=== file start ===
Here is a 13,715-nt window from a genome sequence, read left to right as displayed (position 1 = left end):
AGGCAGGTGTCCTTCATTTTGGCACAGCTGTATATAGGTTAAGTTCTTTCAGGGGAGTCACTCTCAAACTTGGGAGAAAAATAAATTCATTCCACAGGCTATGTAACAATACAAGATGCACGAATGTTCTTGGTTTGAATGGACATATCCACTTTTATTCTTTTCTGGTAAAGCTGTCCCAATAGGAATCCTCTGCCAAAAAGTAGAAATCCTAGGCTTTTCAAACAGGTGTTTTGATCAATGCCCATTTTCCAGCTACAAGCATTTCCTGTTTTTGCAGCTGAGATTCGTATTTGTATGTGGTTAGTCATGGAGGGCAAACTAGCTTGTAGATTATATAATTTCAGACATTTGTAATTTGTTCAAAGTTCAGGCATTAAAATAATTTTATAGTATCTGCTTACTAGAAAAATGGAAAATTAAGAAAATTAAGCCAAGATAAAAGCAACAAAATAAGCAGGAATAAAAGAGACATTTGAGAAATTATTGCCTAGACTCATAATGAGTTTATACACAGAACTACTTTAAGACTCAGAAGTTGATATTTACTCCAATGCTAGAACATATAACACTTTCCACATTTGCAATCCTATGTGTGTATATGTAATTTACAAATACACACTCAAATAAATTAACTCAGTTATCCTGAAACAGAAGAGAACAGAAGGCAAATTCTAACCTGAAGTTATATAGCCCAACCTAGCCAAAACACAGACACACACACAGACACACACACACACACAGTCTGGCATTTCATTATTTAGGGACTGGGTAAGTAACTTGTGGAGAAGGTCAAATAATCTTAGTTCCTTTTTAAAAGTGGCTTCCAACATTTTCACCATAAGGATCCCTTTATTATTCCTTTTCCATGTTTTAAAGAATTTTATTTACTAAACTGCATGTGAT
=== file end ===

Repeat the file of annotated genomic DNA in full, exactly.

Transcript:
Here is a 13,715-nt window from a genome sequence, read left to right as displayed (position 1 = left end):
AGGCAGGTGTCCTTCATTTTGGCACAGCTGTATATAGGTTAAGTTCTTTCAGGGGAGTCACTCTCAAACTTGGGAGAAAAATAAATTCATTCCACAGGCTATGTAACAATACAAGATGCACGAATGTTCTTGGTTTGAATGGACATATCCACTTTTATTCTTTTCTGGTAAAGCTGTCCCAATAGGAATCCTCTGCCAAAAAGTAGAAATCCTAGGCTTTTCAAACAGGTGTTTTGATCAATGCCCATTTTCCAGCTACAAGCATTTCCTGTTTTTGCAGCTGAGATTCGTATTTGTATGTGGTTAGTCATGGAGGGCAAACTAGCTTGTAGATTATATAATTTCAGACATTTGTAATTTGTTCAAAGTTCAGGCATTAAAATAATTTTATAGTATCTGCTTACTAGAAAAATGGAAAATTAAGAAAATTAAGCCAAGATAAAAGCAACAAAATAAGCAGGAATAAAAGAGACATTTGAGAAATTATTGCCTAGACTCATAATGAGTTTATACACAGAACTACTTTAAGACTCAGAAGTTGATATTTACTCCAATGCTAGAACATATAACACTTTCCACATTTGCAATCCTATGTGTGTATATGTAATTTACAAATACACACTCAAATAAATTAACTCAGTTATCCTGAAACAGAAGAGAACAGAAGGCAAATTCTAACCTGAAGTTATATAGCCCAACCTAGCCAAAACACAGACACACACACAGACACACACACACACACAGTCTGGCATTTCATTATTTAGGGACTGGGTAAGTAACTTGTGGAGAAGGTCAAATAATCTTAGTTCCTTTTTAAAAGTGGCTTCCAACATTTTCACCATAAGGATCCCTTTATTATTCCTTTTCCATGTTTTAAAGAATTTTATTTACTAAACTGCATGTGAT